First new public housing for Kaiti in decades
1 December 2021
Whānau will be moving into four new warm, dry homes in Oxford Street, Gisborne this week.
The 2-bedroom and 4-bedroom homes were blessed on Thursday 25 November. The homes have been built on land owned by Kāinga Ora that has been vacant for some time.
The four homes are some of the first new public housing to be built in Kaiti since the 1980s. A ‘whatever it takes approach’ is being used to address the housing crisis in Tairāwhiti says Naomi Whitewood (Ngāti Porou, Ngapuhi), Kāinga Ora Regional Director. “We are looking at how we can build new, modern homes that make best use of the land we hold, and deliver homes of different sizes that best meet the current housing needs of the community.”
“Kāinga Ora is working with a range of build partners to get suitable housing on our vacant sections. We are having success with this approach. Two families moved into new four-bedroom homes in Dennis Street last month and 20 new public homes will have been completed in Kaiti in the next six months.”
Iconiq Construction, who run a building academy based in Gisborne, have built the Dennis and Oxford Street homes. The Ministry for Social Development (MSD) has funded the academy from the Māori Trades and Training Fund. Eight local building apprentices are assisting with the building of the homes.
The Iconiq Build Academy is also building relocatable homes at their Dunstan Road facility. When the homes are finished, they are moved to their permanent location. This month Iconiq Construction will move the first of these homes onto a Kāinga Ora section in Martin Road.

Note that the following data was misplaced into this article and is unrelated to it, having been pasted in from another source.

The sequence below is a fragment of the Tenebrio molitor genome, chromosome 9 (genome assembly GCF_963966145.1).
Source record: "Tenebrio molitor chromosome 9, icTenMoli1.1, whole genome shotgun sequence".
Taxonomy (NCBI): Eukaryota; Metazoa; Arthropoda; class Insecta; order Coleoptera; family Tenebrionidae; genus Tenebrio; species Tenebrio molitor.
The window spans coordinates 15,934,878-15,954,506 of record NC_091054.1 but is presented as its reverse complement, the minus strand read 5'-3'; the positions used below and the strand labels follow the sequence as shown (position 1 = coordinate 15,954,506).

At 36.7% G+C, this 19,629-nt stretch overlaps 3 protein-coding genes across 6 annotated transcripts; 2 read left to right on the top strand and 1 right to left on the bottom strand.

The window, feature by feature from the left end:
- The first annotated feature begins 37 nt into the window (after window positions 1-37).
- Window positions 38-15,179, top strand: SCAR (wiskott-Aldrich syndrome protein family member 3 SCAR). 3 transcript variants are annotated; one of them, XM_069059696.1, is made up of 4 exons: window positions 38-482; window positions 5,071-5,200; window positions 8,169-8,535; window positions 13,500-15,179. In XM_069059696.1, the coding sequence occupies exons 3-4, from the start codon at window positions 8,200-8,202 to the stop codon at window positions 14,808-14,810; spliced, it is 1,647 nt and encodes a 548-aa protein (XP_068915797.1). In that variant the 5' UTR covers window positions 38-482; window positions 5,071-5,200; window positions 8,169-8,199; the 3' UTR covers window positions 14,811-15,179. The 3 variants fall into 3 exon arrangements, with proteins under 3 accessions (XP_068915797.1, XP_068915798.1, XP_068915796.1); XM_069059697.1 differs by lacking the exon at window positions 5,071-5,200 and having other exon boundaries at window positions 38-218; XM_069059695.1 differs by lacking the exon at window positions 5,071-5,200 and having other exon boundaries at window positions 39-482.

Other new Kaiti homes have been built off site and will be relocated onto Kāinga Ora sections.
In Daphne Street, two 2-bedroom homes were moved earlier this year. They were built at a build academy based at Springhill Corrections Facility near Huntly and transported to Gisborne.
Another new home was relocated onto a second vacant section in Martin Road in June. It was built by a building academy based at Massey High School in Auckland.
Local company Currie Construction is also building new homes for Kāinga Ora in Kaiti.
They are building nine new public homes in London Street including two that will be completed before Christmas. Currie Construction are also building seven new public homes in Tyndall Road. These are under construction and will be completed by mid-2022.
They have also built four homes in Alice Street in the last couple of years.
There are whānau who are really suffering out there because they have nowhere suitable to live, Naomi says. “These 20 new homes will all provide warm, dry and healthy homes for Tairāwhiti whānau and their tamariki to live well. Five years ago, we had an oversupply of public housing here and no new homes were being built. Now we have more than 500 applicants on the housing register. That is why we are working at pace to provide suitable housing to address that urgent need.”
All the new homes are built to 6 Homestar standard. This means the homes are healthier and more energy efficient for tenants and their whānau. Homestar, which is run by the New Zealand Green Building Council, is a national residential rating tool to evaluate homes in terms of their warmth, as well as their health, sustainability, energy and water efficiency qualities. Kāinga Ora has committed to ensuring all its new builds deliver at least to the 6 Homestar standard exceeding Building Code standards for warmth, dryness and health.
MSD matches whānau on the Public Housing Register with the suitability of the new homes. Obviously, larger or extended families are housed in the 4-bedroom homes. In some cases, we rehouse current tenants into something more suitable. For instance, we may rehouse a couple living in a 3-bedroom home into a one bedroom home.
Page updated: 1 December 2021